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All “Community Schemes”: New Rules and a New Ombud You Need to Know About

All “Community Schemes”: New Rules and a New Ombud You Need to Know About

The Community Schemes Ombud Service Act (“CSOSA”) came into effect on 7 October, together with the related Sectional Titles Schemes Management Act (see previous article).   CSOSA applies to all “Community Schemes” (residential, commercial and industrial) including –

  • Sectional title development schemes
  • Home owners associations
  • Property owners associations
  • Share block companies
  • Retirement housing schemes
  • Housing co-operatives
  • Any other “scheme or arrangement in terms of which there is shared use of and responsibility for parts of land and buildings”.

Community disputes – a new resolution process

If you have lived or worked in any community you will know just how easily disputes can arise, how bitter they can be, and how difficult it can be to resolve them.

A welcome innovation therefore is the new Community Schemes Ombud Service (“CSOS”) which provides an alternate dispute resolution process for anyone party to, or “materially affected by” a dispute.

The range of disputes on which the Service can adjudicate is extensive and covers levy disputes, nuisance complaints, repairs and maintenance disputes, complex meetings, financial, governance and management issues, exclusive use rights and the like – the list is long and widely-worded.  Legal representation in adjudication proceedings is only allowed if the adjudicator and all parties agree or the adjudicator decides that a party cannot deal with the adjudication without legal representation.  Orders may be appealed to the High Court, but only on points of law.

The scheme’s administrators can also ask for an order that a tenant pay rentals direct to them to clear a landlord’s arrears.

The cost of using the dispute resolution service itself is minimal (R50 per application, R100 per adjudication, R8 per copy of a document) but your levies will increase when schemes have to start recovering from you (and paying over to CSOS on a quarterly basis) a Service Levy based on your monthly levies – a sliding scale from zero for levies of R500 p.m. or less, up to R40 p.m. for levies of R2,500 p.m. or more. Download CSOS’s Levy Calculator here http://www.csos.org.za/regulations.html to see what you (and the scheme as a whole) will be paying.  These new levies kick in 90 days from 7 October.

New duties for “scheme executives” and schemes

“Scheme executives” (trustees, directors and anyone else “who exercises executive control of a community scheme”) acquire various duties and fiduciary obligations, including a duty to be informed and educated about the community scheme, its affairs and activities and the relevant legislation and governance documentation.  Governance documentation means any “rules, regulations, articles, constitution, terms, conditions or other provisions that control the administration or occupation of private areas and common areas in a community scheme”.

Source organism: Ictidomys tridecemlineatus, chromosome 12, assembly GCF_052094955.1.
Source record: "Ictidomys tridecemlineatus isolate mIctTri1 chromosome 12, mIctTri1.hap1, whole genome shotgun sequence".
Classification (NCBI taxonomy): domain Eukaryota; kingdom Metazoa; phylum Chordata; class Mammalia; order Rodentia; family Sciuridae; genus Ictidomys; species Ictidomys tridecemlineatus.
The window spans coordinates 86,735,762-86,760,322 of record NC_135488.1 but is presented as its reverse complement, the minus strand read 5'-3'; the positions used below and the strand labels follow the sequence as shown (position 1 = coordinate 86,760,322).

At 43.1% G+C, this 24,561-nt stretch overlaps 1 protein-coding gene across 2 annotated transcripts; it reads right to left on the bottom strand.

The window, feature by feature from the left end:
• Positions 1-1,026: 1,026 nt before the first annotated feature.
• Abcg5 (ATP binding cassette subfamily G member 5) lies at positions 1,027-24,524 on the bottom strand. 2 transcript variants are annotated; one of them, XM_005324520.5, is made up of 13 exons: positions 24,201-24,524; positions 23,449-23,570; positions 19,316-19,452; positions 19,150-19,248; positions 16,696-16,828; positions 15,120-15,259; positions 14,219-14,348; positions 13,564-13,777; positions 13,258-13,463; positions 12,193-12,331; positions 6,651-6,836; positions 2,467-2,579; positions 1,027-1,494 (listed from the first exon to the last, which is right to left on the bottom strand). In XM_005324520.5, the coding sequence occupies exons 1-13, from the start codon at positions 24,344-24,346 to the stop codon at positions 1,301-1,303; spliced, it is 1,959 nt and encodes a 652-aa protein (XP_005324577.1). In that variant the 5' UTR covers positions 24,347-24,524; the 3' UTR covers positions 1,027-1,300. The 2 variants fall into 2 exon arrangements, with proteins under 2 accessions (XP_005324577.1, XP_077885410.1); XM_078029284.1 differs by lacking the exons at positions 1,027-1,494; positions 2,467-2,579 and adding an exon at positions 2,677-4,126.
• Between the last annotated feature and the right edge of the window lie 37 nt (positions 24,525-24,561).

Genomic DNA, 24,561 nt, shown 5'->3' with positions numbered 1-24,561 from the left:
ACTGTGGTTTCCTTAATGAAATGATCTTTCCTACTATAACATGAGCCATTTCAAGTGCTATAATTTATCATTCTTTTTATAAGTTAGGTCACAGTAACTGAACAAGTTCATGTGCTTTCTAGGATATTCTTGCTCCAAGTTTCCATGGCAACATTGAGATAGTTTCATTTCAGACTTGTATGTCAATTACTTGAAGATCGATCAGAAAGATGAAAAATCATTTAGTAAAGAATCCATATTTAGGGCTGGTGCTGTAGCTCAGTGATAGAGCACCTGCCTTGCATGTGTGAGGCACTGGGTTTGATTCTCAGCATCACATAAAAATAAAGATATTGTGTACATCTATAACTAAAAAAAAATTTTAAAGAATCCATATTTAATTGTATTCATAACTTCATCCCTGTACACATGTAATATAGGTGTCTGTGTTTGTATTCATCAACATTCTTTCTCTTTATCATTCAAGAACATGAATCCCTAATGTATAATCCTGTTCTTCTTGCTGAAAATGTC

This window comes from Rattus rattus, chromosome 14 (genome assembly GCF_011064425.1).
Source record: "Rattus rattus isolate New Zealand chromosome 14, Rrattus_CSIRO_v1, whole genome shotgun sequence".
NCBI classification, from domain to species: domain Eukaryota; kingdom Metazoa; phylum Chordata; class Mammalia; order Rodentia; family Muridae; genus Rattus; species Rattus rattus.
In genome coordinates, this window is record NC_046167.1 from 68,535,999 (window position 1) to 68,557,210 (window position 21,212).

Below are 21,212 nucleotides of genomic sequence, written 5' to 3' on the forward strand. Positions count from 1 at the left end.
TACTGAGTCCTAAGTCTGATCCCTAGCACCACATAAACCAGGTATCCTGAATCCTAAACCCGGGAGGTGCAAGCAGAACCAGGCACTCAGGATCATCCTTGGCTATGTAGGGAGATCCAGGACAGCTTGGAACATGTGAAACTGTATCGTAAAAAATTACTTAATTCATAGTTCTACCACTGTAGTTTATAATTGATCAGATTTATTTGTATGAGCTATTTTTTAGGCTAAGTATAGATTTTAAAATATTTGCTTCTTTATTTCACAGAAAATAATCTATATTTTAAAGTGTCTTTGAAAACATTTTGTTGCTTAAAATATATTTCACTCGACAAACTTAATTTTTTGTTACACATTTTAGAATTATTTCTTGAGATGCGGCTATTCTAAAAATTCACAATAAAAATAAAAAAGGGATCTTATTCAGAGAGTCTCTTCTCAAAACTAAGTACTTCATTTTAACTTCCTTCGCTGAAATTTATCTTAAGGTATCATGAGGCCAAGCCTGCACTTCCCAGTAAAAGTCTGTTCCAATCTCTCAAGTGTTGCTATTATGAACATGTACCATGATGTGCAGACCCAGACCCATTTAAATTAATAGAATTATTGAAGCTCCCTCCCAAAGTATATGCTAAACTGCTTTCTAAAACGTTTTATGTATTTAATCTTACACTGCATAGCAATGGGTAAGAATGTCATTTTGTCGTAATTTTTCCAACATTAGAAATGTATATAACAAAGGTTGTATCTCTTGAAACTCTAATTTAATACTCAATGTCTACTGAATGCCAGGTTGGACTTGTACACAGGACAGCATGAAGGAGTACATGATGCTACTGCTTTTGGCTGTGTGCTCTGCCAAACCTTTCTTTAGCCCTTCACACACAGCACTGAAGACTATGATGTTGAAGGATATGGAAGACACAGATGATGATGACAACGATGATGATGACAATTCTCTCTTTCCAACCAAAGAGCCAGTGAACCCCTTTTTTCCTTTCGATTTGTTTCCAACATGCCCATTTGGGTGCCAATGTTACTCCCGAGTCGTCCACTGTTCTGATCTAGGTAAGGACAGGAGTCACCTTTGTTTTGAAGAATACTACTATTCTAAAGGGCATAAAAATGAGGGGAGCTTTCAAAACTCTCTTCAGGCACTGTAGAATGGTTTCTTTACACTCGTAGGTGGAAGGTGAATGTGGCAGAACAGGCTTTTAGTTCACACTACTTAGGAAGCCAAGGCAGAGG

Schemes must (these are highlights only) –

  • Take out fidelity insurance against loss of money through fraud or dishonesty
  • Register with CSOS on form CS1, within 30 days of 7 October or incorporation
  • Lodge annual returns and (within 90 days of 7 October or incorporation) governance documentation with CSOS.

The Ombud Service has the Community Schemes Ombud Service Act No. 9 of 2011 (and also the Sectional Titles Schemes Management Act No. 8 of 2011 with which it is closely intertwined), as well as downloadable CSOSA forms, on its website here, with the Regulations and levy calculator downloadable here.

New Reserve Fund Requirement and Other Key Changes

The Sectional Titles Schemes Management Act (“STSM”) applies only to sectional title schemes and replaces the old Act’s Management provisions.  It came into effect on 7 October 2016, together with the related Community Schemes Ombud Service Act.

The 10 year plan and reserve fund requirements

Bodies Corporates and Trustees in particular need to know about their new responsibilities and liabilities, amongst which is the well-publicised new requirement to prepare a 10 year plan for maintenance, repair and replacement of capital items.  You must support this with a reserve fund sufficient to cover the cost of future maintenance and repair of common property.

The minimum level for this reserve fund has been set at 25% of the previous financial year’s “administrative fund” (the fund for operating costs) levies. If your scheme is short of this requirement (it will be if you have in the past relied on special levies to fund exceptional expenses as they arise), your levies will increase by at least 15% (in addition to any normal annual increase) until you catch up.

Other key changes

  1. The Body Corporate must notify (on Form A of the Regulations) the Chief Ombud, local municipality and registrar of deeds of its domicilium citandi et executandi address for service of process
  2. Changes to the procedures for the calling and conduct of meetings include a provision that no attendee can act as proxy for more than two members
  3. There is a 3 year revaluation requirement for all buildings and improvements, the valuation to be presented to an AGM for approval of insurance schedules
  4. A body corporate may charge interest on arrear levies, and other overdue amounts payable to it by a member, compounded monthly in arrear, at the maximum rate under the National Credit Act (Repo Rate + 21%).

The Ombud Service has the Sectional Titles Schemes Management Act No. 8 of 2011 (and also the Community Schemes Ombud Service Act No. 9 of 2011 with which it is closely intertwined) – on its website here, with the Regulations downloadable here.